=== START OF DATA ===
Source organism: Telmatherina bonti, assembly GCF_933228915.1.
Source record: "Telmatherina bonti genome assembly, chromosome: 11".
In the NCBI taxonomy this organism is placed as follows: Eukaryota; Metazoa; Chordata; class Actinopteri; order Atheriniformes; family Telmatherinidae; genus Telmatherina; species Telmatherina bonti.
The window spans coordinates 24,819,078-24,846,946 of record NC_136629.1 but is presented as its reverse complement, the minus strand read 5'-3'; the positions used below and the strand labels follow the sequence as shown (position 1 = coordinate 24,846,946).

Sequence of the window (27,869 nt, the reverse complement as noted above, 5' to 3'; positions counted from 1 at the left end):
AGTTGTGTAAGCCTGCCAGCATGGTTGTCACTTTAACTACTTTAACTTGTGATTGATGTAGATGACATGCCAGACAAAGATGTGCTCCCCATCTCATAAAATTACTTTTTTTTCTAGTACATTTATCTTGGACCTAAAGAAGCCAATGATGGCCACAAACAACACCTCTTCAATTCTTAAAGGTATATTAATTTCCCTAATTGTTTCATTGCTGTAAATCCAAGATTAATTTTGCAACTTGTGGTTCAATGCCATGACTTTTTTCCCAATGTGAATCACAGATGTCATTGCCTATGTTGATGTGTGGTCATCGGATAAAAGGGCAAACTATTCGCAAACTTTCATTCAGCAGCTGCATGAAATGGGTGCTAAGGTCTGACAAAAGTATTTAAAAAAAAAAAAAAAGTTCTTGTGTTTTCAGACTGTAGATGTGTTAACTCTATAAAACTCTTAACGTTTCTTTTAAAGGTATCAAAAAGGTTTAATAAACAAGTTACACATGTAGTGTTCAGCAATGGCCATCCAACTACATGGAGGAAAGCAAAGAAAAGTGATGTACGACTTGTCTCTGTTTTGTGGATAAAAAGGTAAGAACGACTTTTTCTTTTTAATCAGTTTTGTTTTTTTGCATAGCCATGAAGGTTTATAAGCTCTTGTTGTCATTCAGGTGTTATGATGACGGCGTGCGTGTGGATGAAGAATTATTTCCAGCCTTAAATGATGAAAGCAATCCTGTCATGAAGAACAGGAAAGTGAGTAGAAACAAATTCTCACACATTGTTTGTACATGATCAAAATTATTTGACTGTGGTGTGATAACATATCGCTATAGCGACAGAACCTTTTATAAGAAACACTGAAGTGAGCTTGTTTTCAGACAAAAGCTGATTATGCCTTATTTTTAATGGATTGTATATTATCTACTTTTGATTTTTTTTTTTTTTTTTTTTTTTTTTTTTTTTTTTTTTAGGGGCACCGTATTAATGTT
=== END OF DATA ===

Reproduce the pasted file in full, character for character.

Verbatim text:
Source organism: Telmatherina bonti, assembly GCF_933228915.1.
Source record: "Telmatherina bonti genome assembly, chromosome: 11".
In the NCBI taxonomy this organism is placed as follows: Eukaryota; Metazoa; Chordata; class Actinopteri; order Atheriniformes; family Telmatherinidae; genus Telmatherina; species Telmatherina bonti.
The window spans coordinates 24,819,078-24,846,946 of record NC_136629.1 but is presented as its reverse complement, the minus strand read 5'-3'; the positions used below and the strand labels follow the sequence as shown (position 1 = coordinate 24,846,946).

Sequence of the window (27,869 nt, the reverse complement as noted above, 5' to 3'; positions counted from 1 at the left end):
AGTTGTGTAAGCCTGCCAGCATGGTTGTCACTTTAACTACTTTAACTTGTGATTGATGTAGATGACATGCCAGACAAAGATGTGCTCCCCATCTCATAAAATTACTTTTTTTTCTAGTACATTTATCTTGGACCTAAAGAAGCCAATGATGGCCACAAACAACACCTCTTCAATTCTTAAAGGTATATTAATTTCCCTAATTGTTTCATTGCTGTAAATCCAAGATTAATTTTGCAACTTGTGGTTCAATGCCATGACTTTTTTCCCAATGTGAATCACAGATGTCATTGCCTATGTTGATGTGTGGTCATCGGATAAAAGGGCAAACTATTCGCAAACTTTCATTCAGCAGCTGCATGAAATGGGTGCTAAGGTCTGACAAAAGTATTTAAAAAAAAAAAAAAAGTTCTTGTGTTTTCAGACTGTAGATGTGTTAACTCTATAAAACTCTTAACGTTTCTTTTAAAGGTATCAAAAAGGTTTAATAAACAAGTTACACATGTAGTGTTCAGCAATGGCCATCCAACTACATGGAGGAAAGCAAAGAAAAGTGATGTACGACTTGTCTCTGTTTTGTGGATAAAAAGGTAAGAACGACTTTTTCTTTTTAATCAGTTTTGTTTTTTTGCATAGCCATGAAGGTTTATAAGCTCTTGTTGTCATTCAGGTGTTATGATGACGGCGTGCGTGTGGATGAAGAATTATTTCCAGCCTTAAATGATGAAAGCAATCCTGTCATGAAGAACAGGAAAGTGAGTAGAAACAAATTCTCACACATTGTTTGTACATGATCAAAATTATTTGACTGTGGTGTGATAACATATCGCTATAGCGACAGAACCTTTTATAAGAAACACTGAAGTGAGCTTGTTTTCAGACAAAAGCTGATTATGCCTTATTTTTAATGGATTGTATATTATCTACTTTTGATTTTTTTTTTTTTTTTTTTTTTTTTTTTTTTTTTTTTTAGGGGCACCGTATTAATGTT